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Cityscape: Volume 16 Number 2 | Article 8


The goal of Cityscape is to bring high-quality original research on housing and community development issues to scholars, government officials, and practitioners. Cityscape is open to all relevant disciplines, including architecture, consumer research, demography, economics, engineering, ethnography, finance, geography, law, planning, political science, public policy, regional science, sociology, statistics, and urban studies.

Cityscape is published three times a year by the Office of Policy Development and Research (PD&R) of the U.S. Department of Housing and Urban Development.

Form Follows Families: Evolution of U.S. Affordable Housing Design and Construction

Volume 16, Number 2

Mark D. Shroder

Michelle P. Matuga

The Unintended Imposition of Housing Deconcentration?

John Goering
City University of New York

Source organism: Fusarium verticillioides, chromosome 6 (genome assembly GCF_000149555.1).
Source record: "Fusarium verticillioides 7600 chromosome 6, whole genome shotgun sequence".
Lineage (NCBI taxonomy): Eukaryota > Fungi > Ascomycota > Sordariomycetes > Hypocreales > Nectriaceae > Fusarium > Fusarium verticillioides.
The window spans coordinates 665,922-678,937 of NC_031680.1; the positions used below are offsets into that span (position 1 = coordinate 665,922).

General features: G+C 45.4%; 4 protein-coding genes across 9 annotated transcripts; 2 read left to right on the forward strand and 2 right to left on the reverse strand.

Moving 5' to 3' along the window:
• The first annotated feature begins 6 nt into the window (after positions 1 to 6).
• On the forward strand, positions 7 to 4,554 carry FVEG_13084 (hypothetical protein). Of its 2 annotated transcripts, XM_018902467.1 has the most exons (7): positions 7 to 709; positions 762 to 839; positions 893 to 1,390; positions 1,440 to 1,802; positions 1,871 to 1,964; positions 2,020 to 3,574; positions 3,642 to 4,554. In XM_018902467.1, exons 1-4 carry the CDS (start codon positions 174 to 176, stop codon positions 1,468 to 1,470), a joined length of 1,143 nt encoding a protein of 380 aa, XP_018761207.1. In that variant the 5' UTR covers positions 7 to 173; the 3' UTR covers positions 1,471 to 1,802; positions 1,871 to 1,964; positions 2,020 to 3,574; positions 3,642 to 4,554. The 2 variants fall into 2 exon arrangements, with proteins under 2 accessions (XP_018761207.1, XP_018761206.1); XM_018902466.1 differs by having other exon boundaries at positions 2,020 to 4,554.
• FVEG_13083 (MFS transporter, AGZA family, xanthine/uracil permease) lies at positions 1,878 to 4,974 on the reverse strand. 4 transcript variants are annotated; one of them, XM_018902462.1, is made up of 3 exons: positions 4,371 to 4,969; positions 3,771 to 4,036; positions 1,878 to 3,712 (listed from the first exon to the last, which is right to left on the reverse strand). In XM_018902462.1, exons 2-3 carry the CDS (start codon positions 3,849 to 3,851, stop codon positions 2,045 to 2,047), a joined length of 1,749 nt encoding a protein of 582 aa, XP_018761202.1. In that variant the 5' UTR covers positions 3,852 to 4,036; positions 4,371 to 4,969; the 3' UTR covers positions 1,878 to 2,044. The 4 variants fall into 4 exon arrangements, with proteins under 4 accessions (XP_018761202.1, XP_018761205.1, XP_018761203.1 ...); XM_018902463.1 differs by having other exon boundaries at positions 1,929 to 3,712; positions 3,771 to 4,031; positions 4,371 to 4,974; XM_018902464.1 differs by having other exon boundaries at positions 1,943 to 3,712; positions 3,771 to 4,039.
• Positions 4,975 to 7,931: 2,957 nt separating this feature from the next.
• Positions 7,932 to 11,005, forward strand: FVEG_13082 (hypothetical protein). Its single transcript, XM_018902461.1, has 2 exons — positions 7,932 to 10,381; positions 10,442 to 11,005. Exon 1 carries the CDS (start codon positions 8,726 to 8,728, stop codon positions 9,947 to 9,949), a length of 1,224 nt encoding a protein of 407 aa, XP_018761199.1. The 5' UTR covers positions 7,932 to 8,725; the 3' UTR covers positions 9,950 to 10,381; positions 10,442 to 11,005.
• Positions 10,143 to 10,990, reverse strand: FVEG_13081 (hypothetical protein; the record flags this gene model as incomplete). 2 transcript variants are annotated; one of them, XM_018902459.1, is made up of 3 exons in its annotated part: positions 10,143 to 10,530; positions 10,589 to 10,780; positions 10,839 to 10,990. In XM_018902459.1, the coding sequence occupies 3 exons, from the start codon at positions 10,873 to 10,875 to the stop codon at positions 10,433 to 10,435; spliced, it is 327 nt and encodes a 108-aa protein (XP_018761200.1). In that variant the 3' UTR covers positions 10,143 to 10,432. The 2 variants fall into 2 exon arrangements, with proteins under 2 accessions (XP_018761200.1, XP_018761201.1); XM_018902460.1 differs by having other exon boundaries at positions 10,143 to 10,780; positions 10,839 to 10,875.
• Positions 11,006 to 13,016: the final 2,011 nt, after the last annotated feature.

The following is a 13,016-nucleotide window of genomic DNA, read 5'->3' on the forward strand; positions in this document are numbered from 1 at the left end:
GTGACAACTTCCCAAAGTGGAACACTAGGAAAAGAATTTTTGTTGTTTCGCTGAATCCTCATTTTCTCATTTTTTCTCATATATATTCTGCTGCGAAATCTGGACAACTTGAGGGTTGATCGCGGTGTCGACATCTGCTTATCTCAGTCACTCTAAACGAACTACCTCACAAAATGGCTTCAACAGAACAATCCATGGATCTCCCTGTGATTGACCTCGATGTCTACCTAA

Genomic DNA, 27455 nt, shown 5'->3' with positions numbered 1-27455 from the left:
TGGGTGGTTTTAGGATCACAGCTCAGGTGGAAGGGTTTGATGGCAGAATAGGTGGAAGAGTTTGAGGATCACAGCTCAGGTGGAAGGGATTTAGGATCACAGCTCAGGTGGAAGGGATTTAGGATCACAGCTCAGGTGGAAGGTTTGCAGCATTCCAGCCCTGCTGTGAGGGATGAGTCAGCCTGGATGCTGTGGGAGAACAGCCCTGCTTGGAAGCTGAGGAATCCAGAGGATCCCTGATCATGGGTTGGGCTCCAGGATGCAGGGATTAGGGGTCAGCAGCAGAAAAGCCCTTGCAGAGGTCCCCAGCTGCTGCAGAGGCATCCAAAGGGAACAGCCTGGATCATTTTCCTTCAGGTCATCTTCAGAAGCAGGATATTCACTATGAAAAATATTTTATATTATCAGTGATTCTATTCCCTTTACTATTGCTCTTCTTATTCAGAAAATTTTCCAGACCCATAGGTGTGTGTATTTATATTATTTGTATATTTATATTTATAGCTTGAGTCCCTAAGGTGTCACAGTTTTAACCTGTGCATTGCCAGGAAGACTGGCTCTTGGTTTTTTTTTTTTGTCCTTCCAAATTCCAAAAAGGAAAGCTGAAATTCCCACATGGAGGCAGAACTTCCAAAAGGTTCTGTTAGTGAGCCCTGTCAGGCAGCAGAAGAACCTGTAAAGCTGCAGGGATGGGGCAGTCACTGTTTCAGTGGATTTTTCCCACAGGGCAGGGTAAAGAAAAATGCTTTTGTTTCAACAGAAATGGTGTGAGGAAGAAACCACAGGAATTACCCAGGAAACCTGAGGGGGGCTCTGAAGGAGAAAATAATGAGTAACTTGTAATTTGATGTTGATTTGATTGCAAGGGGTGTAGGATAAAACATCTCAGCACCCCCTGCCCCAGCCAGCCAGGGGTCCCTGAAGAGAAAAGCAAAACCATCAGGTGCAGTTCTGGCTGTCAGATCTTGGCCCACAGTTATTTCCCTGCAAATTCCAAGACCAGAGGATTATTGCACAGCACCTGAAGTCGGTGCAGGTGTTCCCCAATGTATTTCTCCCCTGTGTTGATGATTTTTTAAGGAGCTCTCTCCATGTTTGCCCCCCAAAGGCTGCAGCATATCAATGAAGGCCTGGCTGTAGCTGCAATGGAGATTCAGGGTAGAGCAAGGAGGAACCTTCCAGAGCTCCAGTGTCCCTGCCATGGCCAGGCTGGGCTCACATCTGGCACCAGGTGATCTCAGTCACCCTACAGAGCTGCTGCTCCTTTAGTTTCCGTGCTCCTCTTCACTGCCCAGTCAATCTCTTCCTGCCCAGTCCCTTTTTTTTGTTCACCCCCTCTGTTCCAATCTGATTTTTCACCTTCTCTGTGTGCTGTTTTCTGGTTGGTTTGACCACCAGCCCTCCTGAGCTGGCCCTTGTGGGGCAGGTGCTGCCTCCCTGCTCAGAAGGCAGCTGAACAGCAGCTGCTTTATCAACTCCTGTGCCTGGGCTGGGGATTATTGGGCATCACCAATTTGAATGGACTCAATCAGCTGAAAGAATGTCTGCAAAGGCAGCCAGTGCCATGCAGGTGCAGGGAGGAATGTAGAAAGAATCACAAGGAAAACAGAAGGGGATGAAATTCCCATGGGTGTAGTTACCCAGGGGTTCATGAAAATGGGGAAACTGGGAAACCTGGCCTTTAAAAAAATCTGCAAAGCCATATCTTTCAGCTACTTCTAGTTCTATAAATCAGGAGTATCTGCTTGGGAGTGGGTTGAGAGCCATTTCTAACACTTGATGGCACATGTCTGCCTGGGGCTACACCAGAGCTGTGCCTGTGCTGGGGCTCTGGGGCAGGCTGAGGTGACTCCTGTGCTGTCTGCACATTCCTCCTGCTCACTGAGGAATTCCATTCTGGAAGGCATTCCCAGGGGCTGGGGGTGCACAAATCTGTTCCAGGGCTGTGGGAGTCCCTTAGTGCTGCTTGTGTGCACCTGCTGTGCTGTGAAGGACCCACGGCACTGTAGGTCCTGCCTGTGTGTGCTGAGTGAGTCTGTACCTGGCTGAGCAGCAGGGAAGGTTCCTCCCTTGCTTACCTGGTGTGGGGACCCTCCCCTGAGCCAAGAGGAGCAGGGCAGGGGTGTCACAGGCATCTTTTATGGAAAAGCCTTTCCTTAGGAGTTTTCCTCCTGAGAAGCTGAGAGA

For years, policy analysts and the current Secretary of Housing and Urban Development have offered the reply to the question of how deconcentration fits as part of federal housing policy objectives: use deconcentration whenever appropriate, along with supply-side or place-based improvements, in a multifaceted strategy to address poverty (Briggs, 2008; DeLuca, 2012; Galster, 2013; Goering and Feins, 2008; Sharkey, 2013). Voluntary mobility (Goetz, 2002), in some form and degree, needs to be among the alternatives offered to low-income residents receiving housing assistance, if only because of the substantial levels of harm and fear often caused by living in deeply poor communities. Although not a silver bullet, voluntary mobility is among the critical tools that government and the nonprofit worlds should continue to engage in as they pursue comprehensive, effective, and equitable outcomes for cities, neighborhoods, and poor households.

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